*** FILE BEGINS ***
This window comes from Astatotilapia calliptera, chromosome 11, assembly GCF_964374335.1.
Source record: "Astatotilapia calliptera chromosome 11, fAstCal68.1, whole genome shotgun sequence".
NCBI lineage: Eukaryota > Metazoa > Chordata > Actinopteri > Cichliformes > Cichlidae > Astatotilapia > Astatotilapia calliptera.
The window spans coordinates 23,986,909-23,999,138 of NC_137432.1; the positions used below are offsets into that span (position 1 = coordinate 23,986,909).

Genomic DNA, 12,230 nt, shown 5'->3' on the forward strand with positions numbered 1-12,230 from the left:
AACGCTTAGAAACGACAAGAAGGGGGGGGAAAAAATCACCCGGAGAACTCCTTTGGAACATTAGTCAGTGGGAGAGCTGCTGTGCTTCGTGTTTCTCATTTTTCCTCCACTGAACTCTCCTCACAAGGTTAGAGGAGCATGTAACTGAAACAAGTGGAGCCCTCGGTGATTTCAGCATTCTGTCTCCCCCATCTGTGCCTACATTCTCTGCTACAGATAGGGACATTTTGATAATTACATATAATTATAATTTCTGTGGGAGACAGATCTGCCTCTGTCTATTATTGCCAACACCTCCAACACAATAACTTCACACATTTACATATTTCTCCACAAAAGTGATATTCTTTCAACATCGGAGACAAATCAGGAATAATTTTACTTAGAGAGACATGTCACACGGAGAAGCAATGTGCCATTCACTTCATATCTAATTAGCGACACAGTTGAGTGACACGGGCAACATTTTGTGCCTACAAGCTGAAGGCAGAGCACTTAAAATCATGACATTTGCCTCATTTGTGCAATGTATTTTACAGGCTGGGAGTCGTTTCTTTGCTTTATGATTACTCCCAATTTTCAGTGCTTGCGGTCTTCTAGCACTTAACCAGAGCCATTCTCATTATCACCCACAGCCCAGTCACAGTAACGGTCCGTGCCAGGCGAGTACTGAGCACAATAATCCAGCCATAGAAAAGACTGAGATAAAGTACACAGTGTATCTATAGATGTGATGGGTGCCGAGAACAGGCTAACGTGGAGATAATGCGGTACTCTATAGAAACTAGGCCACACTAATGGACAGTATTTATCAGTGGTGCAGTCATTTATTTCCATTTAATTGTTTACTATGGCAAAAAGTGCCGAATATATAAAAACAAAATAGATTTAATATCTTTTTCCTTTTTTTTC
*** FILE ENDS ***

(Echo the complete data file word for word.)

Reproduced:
This window comes from Astatotilapia calliptera, chromosome 11, assembly GCF_964374335.1.
Source record: "Astatotilapia calliptera chromosome 11, fAstCal68.1, whole genome shotgun sequence".
NCBI lineage: Eukaryota > Metazoa > Chordata > Actinopteri > Cichliformes > Cichlidae > Astatotilapia > Astatotilapia calliptera.
The window spans coordinates 23,986,909-23,999,138 of NC_137432.1; the positions used below are offsets into that span (position 1 = coordinate 23,986,909).

Genomic DNA, 12,230 nt, shown 5'->3' on the forward strand with positions numbered 1-12,230 from the left:
AACGCTTAGAAACGACAAGAAGGGGGGGGAAAAAATCACCCGGAGAACTCCTTTGGAACATTAGTCAGTGGGAGAGCTGCTGTGCTTCGTGTTTCTCATTTTTCCTCCACTGAACTCTCCTCACAAGGTTAGAGGAGCATGTAACTGAAACAAGTGGAGCCCTCGGTGATTTCAGCATTCTGTCTCCCCCATCTGTGCCTACATTCTCTGCTACAGATAGGGACATTTTGATAATTACATATAATTATAATTTCTGTGGGAGACAGATCTGCCTCTGTCTATTATTGCCAACACCTCCAACACAATAACTTCACACATTTACATATTTCTCCACAAAAGTGATATTCTTTCAACATCGGAGACAAATCAGGAATAATTTTACTTAGAGAGACATGTCACACGGAGAAGCAATGTGCCATTCACTTCATATCTAATTAGCGACACAGTTGAGTGACACGGGCAACATTTTGTGCCTACAAGCTGAAGGCAGAGCACTTAAAATCATGACATTTGCCTCATTTGTGCAATGTATTTTACAGGCTGGGAGTCGTTTCTTTGCTTTATGATTACTCCCAATTTTCAGTGCTTGCGGTCTTCTAGCACTTAACCAGAGCCATTCTCATTATCACCCACAGCCCAGTCACAGTAACGGTCCGTGCCAGGCGAGTACTGAGCACAATAATCCAGCCATAGAAAAGACTGAGATAAAGTACACAGTGTATCTATAGATGTGATGGGTGCCGAGAACAGGCTAACGTGGAGATAATGCGGTACTCTATAGAAACTAGGCCACACTAATGGACAGTATTTATCAGTGGTGCAGTCATTTATTTCCATTTAATTGTTTACTATGGCAAAAAGTGCCGAATATATAAAAACAAAATAGATTTAATATCTTTTTCCTTTTTTTTC